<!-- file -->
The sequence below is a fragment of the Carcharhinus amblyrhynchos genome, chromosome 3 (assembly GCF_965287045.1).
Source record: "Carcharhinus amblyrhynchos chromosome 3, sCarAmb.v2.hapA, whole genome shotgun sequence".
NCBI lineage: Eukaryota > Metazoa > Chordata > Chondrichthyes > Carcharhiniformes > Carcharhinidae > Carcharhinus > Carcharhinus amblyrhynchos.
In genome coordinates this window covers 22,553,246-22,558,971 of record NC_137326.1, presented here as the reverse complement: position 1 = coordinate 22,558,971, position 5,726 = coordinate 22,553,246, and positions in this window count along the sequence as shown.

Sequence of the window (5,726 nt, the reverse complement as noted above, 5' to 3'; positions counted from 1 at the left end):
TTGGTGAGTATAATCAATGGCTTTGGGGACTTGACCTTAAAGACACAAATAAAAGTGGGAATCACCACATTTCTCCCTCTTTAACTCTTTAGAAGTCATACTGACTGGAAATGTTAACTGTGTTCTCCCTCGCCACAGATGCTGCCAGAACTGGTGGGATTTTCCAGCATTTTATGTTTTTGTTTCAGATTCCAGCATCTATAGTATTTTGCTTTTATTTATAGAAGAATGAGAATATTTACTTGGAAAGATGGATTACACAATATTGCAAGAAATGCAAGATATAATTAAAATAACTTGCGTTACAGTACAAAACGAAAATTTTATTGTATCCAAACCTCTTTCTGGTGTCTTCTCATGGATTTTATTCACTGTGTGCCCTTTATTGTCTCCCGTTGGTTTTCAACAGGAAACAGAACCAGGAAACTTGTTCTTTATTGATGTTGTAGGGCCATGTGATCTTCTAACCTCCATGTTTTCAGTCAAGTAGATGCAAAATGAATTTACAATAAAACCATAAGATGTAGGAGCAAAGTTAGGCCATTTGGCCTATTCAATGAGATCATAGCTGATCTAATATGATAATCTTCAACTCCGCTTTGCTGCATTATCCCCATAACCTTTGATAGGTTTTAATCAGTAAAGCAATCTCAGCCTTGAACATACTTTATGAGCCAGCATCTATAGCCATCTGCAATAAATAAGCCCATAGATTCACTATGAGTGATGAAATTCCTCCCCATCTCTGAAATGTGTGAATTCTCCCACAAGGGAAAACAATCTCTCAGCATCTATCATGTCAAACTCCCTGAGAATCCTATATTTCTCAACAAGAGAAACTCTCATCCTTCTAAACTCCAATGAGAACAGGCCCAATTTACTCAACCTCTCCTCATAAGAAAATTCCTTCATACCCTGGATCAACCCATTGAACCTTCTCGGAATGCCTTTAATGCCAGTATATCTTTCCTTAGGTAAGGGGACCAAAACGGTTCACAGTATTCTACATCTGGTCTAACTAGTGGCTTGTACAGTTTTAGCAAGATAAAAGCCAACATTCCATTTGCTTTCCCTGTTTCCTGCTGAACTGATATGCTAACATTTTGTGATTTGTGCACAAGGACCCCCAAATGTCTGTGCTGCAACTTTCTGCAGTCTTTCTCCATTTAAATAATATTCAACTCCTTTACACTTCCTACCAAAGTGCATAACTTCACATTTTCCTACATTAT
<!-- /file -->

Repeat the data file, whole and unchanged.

The sequence below is a fragment of the Carcharhinus amblyrhynchos genome, chromosome 3 (assembly GCF_965287045.1).
Source record: "Carcharhinus amblyrhynchos chromosome 3, sCarAmb.v2.hapA, whole genome shotgun sequence".
NCBI lineage: Eukaryota > Metazoa > Chordata > Chondrichthyes > Carcharhiniformes > Carcharhinidae > Carcharhinus > Carcharhinus amblyrhynchos.
In genome coordinates this window covers 22,553,246-22,558,971 of record NC_137326.1, presented here as the reverse complement: position 1 = coordinate 22,558,971, position 5,726 = coordinate 22,553,246, and positions in this window count along the sequence as shown.

Sequence of the window (5,726 nt, the reverse complement as noted above, 5' to 3'; positions counted from 1 at the left end):
TTGGTGAGTATAATCAATGGCTTTGGGGACTTGACCTTAAAGACACAAATAAAAGTGGGAATCACCACATTTCTCCCTCTTTAACTCTTTAGAAGTCATACTGACTGGAAATGTTAACTGTGTTCTCCCTCGCCACAGATGCTGCCAGAACTGGTGGGATTTTCCAGCATTTTATGTTTTTGTTTCAGATTCCAGCATCTATAGTATTTTGCTTTTATTTATAGAAGAATGAGAATATTTACTTGGAAAGATGGATTACACAATATTGCAAGAAATGCAAGATATAATTAAAATAACTTGCGTTACAGTACAAAACGAAAATTTTATTGTATCCAAACCTCTTTCTGGTGTCTTCTCATGGATTTTATTCACTGTGTGCCCTTTATTGTCTCCCGTTGGTTTTCAACAGGAAACAGAACCAGGAAACTTGTTCTTTATTGATGTTGTAGGGCCATGTGATCTTCTAACCTCCATGTTTTCAGTCAAGTAGATGCAAAATGAATTTACAATAAAACCATAAGATGTAGGAGCAAAGTTAGGCCATTTGGCCTATTCAATGAGATCATAGCTGATCTAATATGATAATCTTCAACTCCGCTTTGCTGCATTATCCCCATAACCTTTGATAGGTTTTAATCAGTAAAGCAATCTCAGCCTTGAACATACTTTATGAGCCAGCATCTATAGCCATCTGCAATAAATAAGCCCATAGATTCACTATGAGTGATGAAATTCCTCCCCATCTCTGAAATGTGTGAATTCTCCCACAAGGGAAAACAATCTCTCAGCATCTATCATGTCAAACTCCCTGAGAATCCTATATTTCTCAACAAGAGAAACTCTCATCCTTCTAAACTCCAATGAGAACAGGCCCAATTTACTCAACCTCTCCTCATAAGAAAATTCCTTCATACCCTGGATCAACCCATTGAACCTTCTCGGAATGCCTTTAATGCCAGTATATCTTTCCTTAGGTAAGGGGACCAAAACGGTTCACAGTATTCTACATCTGGTCTAACTAGTGGCTTGTACAGTTTTAGCAAGATAAAAGCCAACATTCCATTTGCTTTCCCTGTTTCCTGCTGAACTGATATGCTAACATTTTGTGATTTGTGCACAAGGACCCCCAAATGTCTGTGCTGCAACTTTCTGCAGTCTTTCTCCATTTAAATAATATTCAACTCCTTTACACTTCCTACCAAAGTGCATAACTTCACATTTTCCTACATTAT